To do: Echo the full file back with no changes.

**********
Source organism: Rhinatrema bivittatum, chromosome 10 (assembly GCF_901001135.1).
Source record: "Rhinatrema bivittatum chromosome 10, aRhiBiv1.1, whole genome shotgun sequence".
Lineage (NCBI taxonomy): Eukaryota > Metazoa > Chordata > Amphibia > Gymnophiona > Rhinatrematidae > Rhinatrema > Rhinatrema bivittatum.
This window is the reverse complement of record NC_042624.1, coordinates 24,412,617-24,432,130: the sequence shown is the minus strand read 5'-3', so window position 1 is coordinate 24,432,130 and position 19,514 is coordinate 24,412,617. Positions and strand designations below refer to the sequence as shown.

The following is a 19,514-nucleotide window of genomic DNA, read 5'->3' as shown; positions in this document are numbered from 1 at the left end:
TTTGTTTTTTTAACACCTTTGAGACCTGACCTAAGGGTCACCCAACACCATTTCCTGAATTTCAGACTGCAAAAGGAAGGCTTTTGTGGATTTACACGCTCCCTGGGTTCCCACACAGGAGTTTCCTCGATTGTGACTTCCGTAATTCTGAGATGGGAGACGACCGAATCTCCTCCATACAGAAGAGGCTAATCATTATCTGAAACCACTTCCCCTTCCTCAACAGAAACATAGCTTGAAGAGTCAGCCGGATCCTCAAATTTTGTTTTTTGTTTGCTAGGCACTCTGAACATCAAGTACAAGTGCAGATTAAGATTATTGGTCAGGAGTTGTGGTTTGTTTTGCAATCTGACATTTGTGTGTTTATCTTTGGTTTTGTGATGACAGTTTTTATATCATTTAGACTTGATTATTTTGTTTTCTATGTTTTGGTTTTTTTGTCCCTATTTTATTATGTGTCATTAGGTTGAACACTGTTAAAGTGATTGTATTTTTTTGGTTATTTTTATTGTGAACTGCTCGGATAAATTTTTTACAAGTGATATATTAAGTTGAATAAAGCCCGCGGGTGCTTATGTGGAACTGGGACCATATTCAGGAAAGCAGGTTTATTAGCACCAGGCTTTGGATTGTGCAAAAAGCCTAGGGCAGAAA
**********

Source organism: Rhinatrema bivittatum, chromosome 10 (assembly GCF_901001135.1).
Source record: "Rhinatrema bivittatum chromosome 10, aRhiBiv1.1, whole genome shotgun sequence".
Lineage (NCBI taxonomy): Eukaryota > Metazoa > Chordata > Amphibia > Gymnophiona > Rhinatrematidae > Rhinatrema > Rhinatrema bivittatum.
This window is the reverse complement of record NC_042624.1, coordinates 24,412,617-24,432,130: the sequence shown is the minus strand read 5'-3', so window position 1 is coordinate 24,432,130 and position 19,514 is coordinate 24,412,617. Positions and strand designations below refer to the sequence as shown.

The following is a 19,514-nucleotide window of genomic DNA, read 5'->3' as shown; positions in this document are numbered from 1 at the left end:
TTTGTTTTTTTAACACCTTTGAGACCTGACCTAAGGGTCACCCAACACCATTTCCTGAATTTCAGACTGCAAAAGGAAGGCTTTTGTGGATTTACACGCTCCCTGGGTTCCCACACAGGAGTTTCCTCGATTGTGACTTCCGTAATTCTGAGATGGGAGACGACCGAATCTCCTCCATACAGAAGAGGCTAATCATTATCTGAAACCACTTCCCCTTCCTCAACAGAAACATAGCTTGAAGAGTCAGCCGGATCCTCAAATTTTGTTTTTTGTTTGCTAGGCACTCTGAACATCAAGTACAAGTGCAGATTAAGATTATTGGTCAGGAGTTGTGGTTTGTTTTGCAATCTGACATTTGTGTGTTTATCTTTGGTTTTGTGATGACAGTTTTTATATCATTTAGACTTGATTATTTTGTTTTCTATGTTTTGGTTTTTTTGTCCCTATTTTATTATGTGTCATTAGGTTGAACACTGTTAAAGTGATTGTATTTTTTTGGTTATTTTTATTGTGAACTGCTCGGATAAATTTTTTACAAGTGATATATTAAGTTGAATAAAGCCCGCGGGTGCTTATGTGGAACTGGGACCATATTCAGGAAAGCAGGTTTATTAGCACCAGGCTTTGGATTGTGCAAAAAGCCTAGGGCAGAAA